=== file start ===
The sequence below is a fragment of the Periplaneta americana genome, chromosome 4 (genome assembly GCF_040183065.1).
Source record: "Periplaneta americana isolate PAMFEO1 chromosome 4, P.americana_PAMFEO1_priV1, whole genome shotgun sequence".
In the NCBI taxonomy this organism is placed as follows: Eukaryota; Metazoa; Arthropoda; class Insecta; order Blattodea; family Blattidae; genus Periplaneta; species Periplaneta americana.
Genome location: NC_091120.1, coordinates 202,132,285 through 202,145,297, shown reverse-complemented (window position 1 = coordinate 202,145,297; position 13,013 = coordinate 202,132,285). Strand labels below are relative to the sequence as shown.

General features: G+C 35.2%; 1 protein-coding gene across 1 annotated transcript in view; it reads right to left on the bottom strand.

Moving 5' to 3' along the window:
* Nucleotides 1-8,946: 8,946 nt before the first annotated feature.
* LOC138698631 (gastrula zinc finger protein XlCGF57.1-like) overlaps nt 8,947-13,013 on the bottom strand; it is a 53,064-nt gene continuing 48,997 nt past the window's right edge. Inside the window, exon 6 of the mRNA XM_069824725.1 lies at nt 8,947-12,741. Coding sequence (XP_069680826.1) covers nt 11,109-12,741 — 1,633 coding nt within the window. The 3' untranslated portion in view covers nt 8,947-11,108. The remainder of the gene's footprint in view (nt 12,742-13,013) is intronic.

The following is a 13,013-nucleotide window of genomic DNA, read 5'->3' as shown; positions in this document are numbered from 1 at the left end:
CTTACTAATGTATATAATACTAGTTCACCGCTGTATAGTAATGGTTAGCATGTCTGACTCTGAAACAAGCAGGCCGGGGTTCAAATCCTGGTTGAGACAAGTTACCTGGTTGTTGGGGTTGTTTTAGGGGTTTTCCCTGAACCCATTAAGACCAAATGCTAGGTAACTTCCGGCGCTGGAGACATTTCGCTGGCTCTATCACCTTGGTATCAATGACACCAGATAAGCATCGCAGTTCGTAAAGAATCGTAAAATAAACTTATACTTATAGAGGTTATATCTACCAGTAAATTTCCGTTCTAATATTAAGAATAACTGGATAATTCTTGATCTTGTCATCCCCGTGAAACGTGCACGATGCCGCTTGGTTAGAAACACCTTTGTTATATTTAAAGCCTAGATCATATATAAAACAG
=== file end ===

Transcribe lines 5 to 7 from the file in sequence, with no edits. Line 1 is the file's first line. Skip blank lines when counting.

General features: G+C 35.2%; 1 protein-coding gene across 1 annotated transcript in view; it reads right to left on the bottom strand.

Moving 5' to 3' along the window:
* Nucleotides 1-8,946: 8,946 nt before the first annotated feature.